Where did the body of Eve come from in 'catholic' evolution?
#41
(04-14-2017, 11:04 PM)Mark Williams Wrote: I am convinced that Holy Mother Church should simply to dispense with evolution entirely; proclaim it a damnable doctrine. I am repulsed by the notion that the Church's authority extends only infallibly to faith and morals. What about the temporal powers of the Papacy? And, more importantly, if a "scientific" doctrine absolutely contradicts Sacred Scripture and tradition, it must be suppressed, and those who teach it reprimanded.

Evolution, I think, is heresy. Let us hope, in the coming years, it will receive its deathblow, and be returned to its father the devil in due time.

>:(

I've always heard papal infallibility explained as God preventing the Pope from teaching as true something that is an error.  God does not infuse knowledge into the Pope so that he can teach something.  If this is correct, then I don't see why it would be a problem to believe that his infallibility is restricted to faith and morals.  The reality is the Pope is a spiritual leader.  His temporal powers are a medieval human invention, not inherent in the keys given to him by Christ.  Given that, I wouldn't want to get my science from someone who has no training in it any more than I'd want to have my brain operated on by a urologist.  Science is outside of the Pope's scope of practice. 

It's one thing to suggest that even the trained scientists are fallible and may have made mistakes.  It's quite another to shun scientific insight altogether when it suggests things we'd rather not believe.  If the traditional Catholic teaching is scientifically accurate, then it should welcome scientific debate and the opportunity to publicly prove as false the "pseudo-science" of evolution or heliocentrism.  To merely proclaim scientific theories as heresies of faith (an oxymoronic position, since the realms of knowledge and faith are mutually exclusive) does a disservice to the Church; it paints it not in a light of correct understanding, but one of sheepishly holding onto superstitious beliefs that can't stand up to reason.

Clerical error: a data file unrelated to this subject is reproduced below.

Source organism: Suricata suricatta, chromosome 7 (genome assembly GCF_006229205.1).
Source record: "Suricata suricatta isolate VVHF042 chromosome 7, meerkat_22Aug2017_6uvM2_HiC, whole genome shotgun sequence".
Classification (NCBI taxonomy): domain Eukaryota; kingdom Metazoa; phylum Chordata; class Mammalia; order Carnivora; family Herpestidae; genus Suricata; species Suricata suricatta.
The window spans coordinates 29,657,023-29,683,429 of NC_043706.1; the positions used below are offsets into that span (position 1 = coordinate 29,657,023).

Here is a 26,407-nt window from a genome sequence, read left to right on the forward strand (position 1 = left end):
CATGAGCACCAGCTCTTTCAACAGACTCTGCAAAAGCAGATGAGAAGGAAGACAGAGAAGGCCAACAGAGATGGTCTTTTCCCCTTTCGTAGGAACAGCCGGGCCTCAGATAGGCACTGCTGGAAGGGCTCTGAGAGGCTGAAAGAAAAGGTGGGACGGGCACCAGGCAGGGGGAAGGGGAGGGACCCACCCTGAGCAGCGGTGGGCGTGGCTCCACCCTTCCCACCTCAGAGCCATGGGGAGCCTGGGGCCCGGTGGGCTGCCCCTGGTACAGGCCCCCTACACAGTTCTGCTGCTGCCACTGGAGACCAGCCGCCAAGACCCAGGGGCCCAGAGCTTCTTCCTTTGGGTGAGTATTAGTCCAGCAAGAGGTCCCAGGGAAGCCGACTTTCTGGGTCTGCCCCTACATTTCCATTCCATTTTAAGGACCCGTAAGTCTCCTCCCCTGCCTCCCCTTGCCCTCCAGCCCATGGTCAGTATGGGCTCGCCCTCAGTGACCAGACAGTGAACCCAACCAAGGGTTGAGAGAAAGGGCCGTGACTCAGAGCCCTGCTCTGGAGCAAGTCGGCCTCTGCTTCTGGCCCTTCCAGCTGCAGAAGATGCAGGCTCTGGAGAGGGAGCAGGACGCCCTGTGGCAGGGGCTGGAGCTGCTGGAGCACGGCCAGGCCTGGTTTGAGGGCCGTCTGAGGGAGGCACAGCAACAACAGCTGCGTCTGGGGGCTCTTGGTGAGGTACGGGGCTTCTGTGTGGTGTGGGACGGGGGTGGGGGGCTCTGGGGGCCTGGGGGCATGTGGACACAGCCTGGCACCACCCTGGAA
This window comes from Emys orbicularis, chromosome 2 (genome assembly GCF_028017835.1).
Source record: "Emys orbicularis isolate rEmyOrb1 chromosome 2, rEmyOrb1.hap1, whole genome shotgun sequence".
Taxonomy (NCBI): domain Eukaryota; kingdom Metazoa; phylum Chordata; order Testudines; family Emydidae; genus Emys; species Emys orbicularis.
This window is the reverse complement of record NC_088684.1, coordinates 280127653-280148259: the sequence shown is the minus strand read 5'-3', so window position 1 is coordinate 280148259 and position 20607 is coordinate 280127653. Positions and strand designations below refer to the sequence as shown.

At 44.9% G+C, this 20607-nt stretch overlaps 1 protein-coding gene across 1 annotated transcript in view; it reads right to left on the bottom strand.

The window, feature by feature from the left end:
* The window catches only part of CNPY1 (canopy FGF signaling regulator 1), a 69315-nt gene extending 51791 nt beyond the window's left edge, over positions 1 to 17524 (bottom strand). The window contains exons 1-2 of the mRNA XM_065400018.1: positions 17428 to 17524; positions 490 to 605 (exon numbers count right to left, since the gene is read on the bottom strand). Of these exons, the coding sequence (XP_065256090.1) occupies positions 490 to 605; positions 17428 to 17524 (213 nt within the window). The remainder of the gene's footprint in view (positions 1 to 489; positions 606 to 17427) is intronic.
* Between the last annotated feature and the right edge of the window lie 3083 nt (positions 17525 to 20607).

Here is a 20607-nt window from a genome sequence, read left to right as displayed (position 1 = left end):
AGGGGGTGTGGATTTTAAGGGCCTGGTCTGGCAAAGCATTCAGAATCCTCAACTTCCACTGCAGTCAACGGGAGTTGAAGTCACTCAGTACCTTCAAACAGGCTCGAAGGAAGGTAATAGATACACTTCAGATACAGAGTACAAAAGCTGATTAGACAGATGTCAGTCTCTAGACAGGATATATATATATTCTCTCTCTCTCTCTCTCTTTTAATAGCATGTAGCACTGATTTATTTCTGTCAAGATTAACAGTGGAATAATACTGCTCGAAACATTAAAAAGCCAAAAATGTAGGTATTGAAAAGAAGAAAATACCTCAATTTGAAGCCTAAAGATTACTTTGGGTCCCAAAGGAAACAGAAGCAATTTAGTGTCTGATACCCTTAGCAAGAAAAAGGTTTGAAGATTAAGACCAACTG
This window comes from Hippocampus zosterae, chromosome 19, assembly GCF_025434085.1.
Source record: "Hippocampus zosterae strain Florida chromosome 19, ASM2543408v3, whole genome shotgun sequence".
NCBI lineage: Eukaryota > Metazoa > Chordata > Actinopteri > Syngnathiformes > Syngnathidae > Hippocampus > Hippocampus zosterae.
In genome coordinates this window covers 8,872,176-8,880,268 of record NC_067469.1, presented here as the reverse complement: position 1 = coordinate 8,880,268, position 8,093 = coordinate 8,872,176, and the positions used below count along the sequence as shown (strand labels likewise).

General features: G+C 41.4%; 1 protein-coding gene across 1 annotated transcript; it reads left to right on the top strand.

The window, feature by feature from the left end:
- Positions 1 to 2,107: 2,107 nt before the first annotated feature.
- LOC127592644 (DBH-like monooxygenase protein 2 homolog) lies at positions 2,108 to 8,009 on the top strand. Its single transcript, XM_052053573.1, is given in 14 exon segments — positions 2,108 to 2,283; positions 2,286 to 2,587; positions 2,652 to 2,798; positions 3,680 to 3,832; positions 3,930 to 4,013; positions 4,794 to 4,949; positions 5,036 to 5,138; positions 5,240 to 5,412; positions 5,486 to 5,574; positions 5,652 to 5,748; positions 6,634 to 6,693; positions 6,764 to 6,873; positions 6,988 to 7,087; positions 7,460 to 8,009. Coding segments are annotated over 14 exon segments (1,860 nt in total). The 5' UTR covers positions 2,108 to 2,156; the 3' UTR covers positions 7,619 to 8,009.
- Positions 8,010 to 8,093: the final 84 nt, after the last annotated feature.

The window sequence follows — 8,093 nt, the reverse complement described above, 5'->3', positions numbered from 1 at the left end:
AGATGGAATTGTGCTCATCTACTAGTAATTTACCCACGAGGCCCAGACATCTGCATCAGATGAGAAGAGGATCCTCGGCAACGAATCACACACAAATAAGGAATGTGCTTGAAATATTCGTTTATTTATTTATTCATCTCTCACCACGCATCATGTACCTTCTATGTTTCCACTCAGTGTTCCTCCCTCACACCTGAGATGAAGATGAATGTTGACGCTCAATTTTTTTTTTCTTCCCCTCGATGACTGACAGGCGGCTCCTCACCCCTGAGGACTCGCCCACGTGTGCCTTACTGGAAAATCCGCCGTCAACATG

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#42
(04-15-2017, 09:35 AM)delsydebothom Wrote: This is my take on what I think probably happened. It is based largely on repeated reading of many Catholic philosophers and theologians, including St. Augustine, but I am altogether to blame for this exposition. If it is faulty, it is my fault. There’s that then.

Prior to the creation of humankind, the universe operated as a sort of cosmic Rube Goldberg machine. Its components, most of which would have existed only tacitly in the universe’s original conditions, were created "omnia simul".  Immediately, this is the “day” "in quo fecit Dominus Deus terram et caelum". This movement from naught to the ordered cosmos, from nothing to something, is a sort of movement from darkness to light, from evening to morning. Wisdom prevails against the abyss, and brings about a great work which, wonder of wonders, is endowed even with the capacity to build itself. It participates not only in God’s Being, but shares in part his causal nature as well.  “Nature,” says St. Thomas, “is nothing but the plan of some art, namely a divine one, put into things themselves, by which those things move towards a concrete end: as if the man who builds up a ship could give to the pieces of wood that they could move by themselves to produce the form of the ship.”

Hidden within this great “metaday”—folded, as it were, within its deepest identity—are the six subordinate “days” of creation, as well as the seventh of rest. Though the fruits of these days emerge in a sequence of time, the days themselves are not temporal. This is why they can be called both one “day” and a “week”. The six days of creation are concurrent with one another, brought into existence together at the first instant of creation. It would simply take some time for the Rube Goldberg machine to run through its sequence far enough to explicate these implicit days. At this point, if there is any intervention from a spirit, it seems less likely to me that it would be the spirit of God. More likely would be attempts on the part of the devils and his angels to meddle. Without direct evidence that such is the case, though, any claim that such a thing occurred would be a guess. Regardless, biological evolution appears to be one of the powers God folded into the nature of his creation.